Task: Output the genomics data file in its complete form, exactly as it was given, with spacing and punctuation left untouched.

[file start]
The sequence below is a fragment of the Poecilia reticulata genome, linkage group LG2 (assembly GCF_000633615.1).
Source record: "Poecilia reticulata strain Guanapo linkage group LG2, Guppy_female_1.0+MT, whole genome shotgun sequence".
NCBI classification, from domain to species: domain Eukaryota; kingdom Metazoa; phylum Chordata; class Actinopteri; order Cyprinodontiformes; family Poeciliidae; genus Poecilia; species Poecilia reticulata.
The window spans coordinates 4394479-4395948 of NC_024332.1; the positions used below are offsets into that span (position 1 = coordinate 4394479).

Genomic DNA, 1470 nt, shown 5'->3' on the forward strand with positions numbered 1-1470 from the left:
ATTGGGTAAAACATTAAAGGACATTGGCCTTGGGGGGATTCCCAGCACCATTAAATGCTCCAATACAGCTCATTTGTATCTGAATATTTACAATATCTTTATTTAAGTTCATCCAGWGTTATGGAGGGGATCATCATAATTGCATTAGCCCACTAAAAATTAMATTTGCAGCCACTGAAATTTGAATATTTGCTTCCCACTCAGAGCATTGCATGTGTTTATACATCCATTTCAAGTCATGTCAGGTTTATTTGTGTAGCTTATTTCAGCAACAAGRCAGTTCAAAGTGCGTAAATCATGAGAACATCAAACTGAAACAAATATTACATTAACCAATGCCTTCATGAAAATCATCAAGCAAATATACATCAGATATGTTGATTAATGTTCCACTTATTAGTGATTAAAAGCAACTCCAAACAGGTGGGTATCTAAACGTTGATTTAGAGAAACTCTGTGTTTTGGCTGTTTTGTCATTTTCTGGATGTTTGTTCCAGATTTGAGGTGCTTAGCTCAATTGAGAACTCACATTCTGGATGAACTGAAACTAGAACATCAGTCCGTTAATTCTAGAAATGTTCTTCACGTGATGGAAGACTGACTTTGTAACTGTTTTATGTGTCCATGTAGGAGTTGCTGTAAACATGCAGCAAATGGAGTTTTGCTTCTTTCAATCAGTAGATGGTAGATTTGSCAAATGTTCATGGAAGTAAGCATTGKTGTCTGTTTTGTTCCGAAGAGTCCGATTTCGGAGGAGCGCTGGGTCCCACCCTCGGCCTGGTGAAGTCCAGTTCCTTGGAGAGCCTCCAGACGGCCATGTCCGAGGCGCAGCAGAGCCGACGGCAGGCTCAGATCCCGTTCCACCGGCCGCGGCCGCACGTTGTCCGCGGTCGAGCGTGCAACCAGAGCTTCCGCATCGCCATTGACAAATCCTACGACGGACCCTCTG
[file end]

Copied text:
The sequence below is a fragment of the Poecilia reticulata genome, linkage group LG2 (assembly GCF_000633615.1).
Source record: "Poecilia reticulata strain Guanapo linkage group LG2, Guppy_female_1.0+MT, whole genome shotgun sequence".
NCBI classification, from domain to species: domain Eukaryota; kingdom Metazoa; phylum Chordata; class Actinopteri; order Cyprinodontiformes; family Poeciliidae; genus Poecilia; species Poecilia reticulata.
The window spans coordinates 4394479-4395948 of NC_024332.1; the positions used below are offsets into that span (position 1 = coordinate 4394479).

Genomic DNA, 1470 nt, shown 5'->3' on the forward strand with positions numbered 1-1470 from the left:
ATTGGGTAAAACATTAAAGGACATTGGCCTTGGGGGGATTCCCAGCACCATTAAATGCTCCAATACAGCTCATTTGTATCTGAATATTTACAATATCTTTATTTAAGTTCATCCAGWGTTATGGAGGGGATCATCATAATTGCATTAGCCCACTAAAAATTAMATTTGCAGCCACTGAAATTTGAATATTTGCTTCCCACTCAGAGCATTGCATGTGTTTATACATCCATTTCAAGTCATGTCAGGTTTATTTGTGTAGCTTATTTCAGCAACAAGRCAGTTCAAAGTGCGTAAATCATGAGAACATCAAACTGAAACAAATATTACATTAACCAATGCCTTCATGAAAATCATCAAGCAAATATACATCAGATATGTTGATTAATGTTCCACTTATTAGTGATTAAAAGCAACTCCAAACAGGTGGGTATCTAAACGTTGATTTAGAGAAACTCTGTGTTTTGGCTGTTTTGTCATTTTCTGGATGTTTGTTCCAGATTTGAGGTGCTTAGCTCAATTGAGAACTCACATTCTGGATGAACTGAAACTAGAACATCAGTCCGTTAATTCTAGAAATGTTCTTCACGTGATGGAAGACTGACTTTGTAACTGTTTTATGTGTCCATGTAGGAGTTGCTGTAAACATGCAGCAAATGGAGTTTTGCTTCTTTCAATCAGTAGATGGTAGATTTGSCAAATGTTCATGGAAGTAAGCATTGKTGTCTGTTTTGTTCCGAAGAGTCCGATTTCGGAGGAGCGCTGGGTCCCACCCTCGGCCTGGTGAAGTCCAGTTCCTTGGAGAGCCTCCAGACGGCCATGTCCGAGGCGCAGCAGAGCCGACGGCAGGCTCAGATCCCGTTCCACCGGCCGCGGCCGCACGTTGTCCGCGGTCGAGCGTGCAACCAGAGCTTCCGCATCGCCATTGACAAATCCTACGACGGACCCTCTG